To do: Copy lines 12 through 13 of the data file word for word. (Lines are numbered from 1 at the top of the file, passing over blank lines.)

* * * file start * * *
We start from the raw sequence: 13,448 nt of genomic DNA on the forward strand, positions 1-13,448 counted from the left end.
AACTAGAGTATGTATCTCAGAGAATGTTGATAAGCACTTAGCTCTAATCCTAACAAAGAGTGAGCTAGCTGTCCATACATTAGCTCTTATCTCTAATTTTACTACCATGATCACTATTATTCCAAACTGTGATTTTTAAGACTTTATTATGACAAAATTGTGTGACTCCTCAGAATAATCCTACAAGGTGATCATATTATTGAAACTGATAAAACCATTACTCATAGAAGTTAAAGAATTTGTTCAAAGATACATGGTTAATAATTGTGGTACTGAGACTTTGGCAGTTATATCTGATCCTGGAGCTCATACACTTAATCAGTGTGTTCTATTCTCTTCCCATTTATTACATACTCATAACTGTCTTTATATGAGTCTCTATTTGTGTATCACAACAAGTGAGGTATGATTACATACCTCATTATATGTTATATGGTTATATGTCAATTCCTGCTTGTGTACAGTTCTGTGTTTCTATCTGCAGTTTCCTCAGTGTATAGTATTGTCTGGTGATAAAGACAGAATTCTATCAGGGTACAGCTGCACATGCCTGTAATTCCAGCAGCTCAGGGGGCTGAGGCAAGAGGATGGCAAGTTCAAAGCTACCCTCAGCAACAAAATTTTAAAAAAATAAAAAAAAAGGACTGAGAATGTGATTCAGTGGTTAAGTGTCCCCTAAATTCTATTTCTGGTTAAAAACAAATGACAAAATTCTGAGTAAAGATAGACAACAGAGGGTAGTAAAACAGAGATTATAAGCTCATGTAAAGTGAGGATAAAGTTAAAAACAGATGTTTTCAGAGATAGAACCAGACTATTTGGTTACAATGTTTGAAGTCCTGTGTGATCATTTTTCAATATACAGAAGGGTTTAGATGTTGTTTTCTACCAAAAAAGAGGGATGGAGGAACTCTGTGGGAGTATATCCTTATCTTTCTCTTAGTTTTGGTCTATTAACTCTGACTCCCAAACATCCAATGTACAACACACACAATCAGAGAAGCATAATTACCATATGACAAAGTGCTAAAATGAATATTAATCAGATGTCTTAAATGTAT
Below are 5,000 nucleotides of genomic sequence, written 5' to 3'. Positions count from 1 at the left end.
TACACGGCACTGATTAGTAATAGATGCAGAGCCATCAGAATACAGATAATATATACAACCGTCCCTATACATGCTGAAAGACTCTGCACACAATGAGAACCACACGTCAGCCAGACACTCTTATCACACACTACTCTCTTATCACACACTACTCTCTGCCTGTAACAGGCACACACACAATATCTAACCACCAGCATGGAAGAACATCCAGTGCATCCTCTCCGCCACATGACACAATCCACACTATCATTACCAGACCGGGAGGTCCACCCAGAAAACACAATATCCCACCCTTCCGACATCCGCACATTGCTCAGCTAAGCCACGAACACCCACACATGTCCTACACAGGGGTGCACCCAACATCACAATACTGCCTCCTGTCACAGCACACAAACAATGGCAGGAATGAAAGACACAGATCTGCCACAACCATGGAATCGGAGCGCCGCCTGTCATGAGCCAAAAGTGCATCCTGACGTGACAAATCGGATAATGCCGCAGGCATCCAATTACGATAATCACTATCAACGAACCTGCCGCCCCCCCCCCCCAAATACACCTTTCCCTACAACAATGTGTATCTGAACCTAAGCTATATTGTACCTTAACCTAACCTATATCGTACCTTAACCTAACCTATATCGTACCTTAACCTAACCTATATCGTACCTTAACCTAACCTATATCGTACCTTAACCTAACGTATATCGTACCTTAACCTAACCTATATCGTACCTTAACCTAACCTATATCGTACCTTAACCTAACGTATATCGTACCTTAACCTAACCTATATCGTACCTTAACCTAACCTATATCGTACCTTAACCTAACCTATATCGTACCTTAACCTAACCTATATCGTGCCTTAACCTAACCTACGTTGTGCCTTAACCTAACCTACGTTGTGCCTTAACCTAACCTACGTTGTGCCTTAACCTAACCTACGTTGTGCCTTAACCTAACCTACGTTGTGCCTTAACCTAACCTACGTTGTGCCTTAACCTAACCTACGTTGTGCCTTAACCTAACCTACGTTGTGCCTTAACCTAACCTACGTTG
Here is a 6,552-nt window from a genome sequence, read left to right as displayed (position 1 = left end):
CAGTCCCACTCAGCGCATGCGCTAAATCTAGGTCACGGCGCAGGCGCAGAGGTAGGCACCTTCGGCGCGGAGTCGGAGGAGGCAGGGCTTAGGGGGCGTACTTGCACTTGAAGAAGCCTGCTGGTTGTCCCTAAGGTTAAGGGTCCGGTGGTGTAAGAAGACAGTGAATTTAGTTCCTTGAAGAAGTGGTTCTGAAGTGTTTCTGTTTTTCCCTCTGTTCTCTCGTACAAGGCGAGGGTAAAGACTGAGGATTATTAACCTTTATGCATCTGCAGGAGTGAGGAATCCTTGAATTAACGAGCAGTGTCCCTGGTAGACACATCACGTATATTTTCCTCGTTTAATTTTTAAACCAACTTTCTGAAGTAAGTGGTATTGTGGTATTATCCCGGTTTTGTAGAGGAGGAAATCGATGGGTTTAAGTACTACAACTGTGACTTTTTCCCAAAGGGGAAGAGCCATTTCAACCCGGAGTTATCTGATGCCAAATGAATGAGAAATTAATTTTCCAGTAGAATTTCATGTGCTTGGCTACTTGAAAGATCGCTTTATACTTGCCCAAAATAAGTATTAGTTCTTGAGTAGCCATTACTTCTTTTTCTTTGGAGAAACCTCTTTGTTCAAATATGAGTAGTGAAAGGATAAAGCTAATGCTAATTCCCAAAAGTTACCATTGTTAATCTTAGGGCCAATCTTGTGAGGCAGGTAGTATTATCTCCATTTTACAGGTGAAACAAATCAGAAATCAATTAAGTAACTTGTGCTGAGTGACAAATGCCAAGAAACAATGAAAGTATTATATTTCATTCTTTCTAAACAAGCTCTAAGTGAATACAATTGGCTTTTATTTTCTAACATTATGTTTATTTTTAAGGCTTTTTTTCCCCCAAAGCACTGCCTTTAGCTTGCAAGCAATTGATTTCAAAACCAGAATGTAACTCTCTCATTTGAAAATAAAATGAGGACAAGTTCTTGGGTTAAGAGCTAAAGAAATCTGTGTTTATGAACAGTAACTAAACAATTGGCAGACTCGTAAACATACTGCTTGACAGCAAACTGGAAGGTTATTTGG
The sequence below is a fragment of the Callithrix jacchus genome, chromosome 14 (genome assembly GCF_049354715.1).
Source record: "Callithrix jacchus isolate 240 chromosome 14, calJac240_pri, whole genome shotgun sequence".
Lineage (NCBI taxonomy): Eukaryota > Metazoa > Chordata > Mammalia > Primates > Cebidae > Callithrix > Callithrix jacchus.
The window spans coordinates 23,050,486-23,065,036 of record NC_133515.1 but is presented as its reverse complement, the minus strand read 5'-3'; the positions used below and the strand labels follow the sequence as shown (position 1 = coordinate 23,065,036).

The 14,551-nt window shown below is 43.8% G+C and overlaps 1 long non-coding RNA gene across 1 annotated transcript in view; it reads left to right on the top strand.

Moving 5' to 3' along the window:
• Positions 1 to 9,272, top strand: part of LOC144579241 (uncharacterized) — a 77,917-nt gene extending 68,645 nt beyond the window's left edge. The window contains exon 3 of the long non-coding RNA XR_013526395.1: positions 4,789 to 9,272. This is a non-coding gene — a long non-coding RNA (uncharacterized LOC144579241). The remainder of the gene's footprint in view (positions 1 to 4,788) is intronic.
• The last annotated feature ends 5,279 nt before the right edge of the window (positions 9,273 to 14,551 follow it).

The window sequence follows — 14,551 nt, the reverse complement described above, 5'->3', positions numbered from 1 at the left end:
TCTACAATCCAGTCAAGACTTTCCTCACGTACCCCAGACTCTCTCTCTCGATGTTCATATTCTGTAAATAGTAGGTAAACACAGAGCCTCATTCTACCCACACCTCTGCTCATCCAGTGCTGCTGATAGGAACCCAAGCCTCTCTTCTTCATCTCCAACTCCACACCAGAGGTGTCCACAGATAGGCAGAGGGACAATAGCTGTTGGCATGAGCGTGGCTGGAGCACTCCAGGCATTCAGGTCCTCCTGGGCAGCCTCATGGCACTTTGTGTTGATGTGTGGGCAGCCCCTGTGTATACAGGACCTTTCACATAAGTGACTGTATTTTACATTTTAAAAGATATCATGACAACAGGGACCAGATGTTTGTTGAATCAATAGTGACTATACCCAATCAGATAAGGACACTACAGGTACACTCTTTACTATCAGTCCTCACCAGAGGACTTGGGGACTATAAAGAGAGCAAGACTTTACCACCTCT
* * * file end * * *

Moving 5' to 3' along the window:
• Positions 1 to 9,272, top strand: part of LOC144579241 (uncharacterized) — a 77,917-nt gene extending 68,645 nt beyond the window's left edge. The window contains exon 3 of the long non-coding RNA XR_013526395.1: positions 4,789 to 9,272. This is a non-coding gene — a long non-coding RNA (uncharacterized LOC144579241). The remainder of the gene's footprint in view (positions 1 to 4,788) is intronic.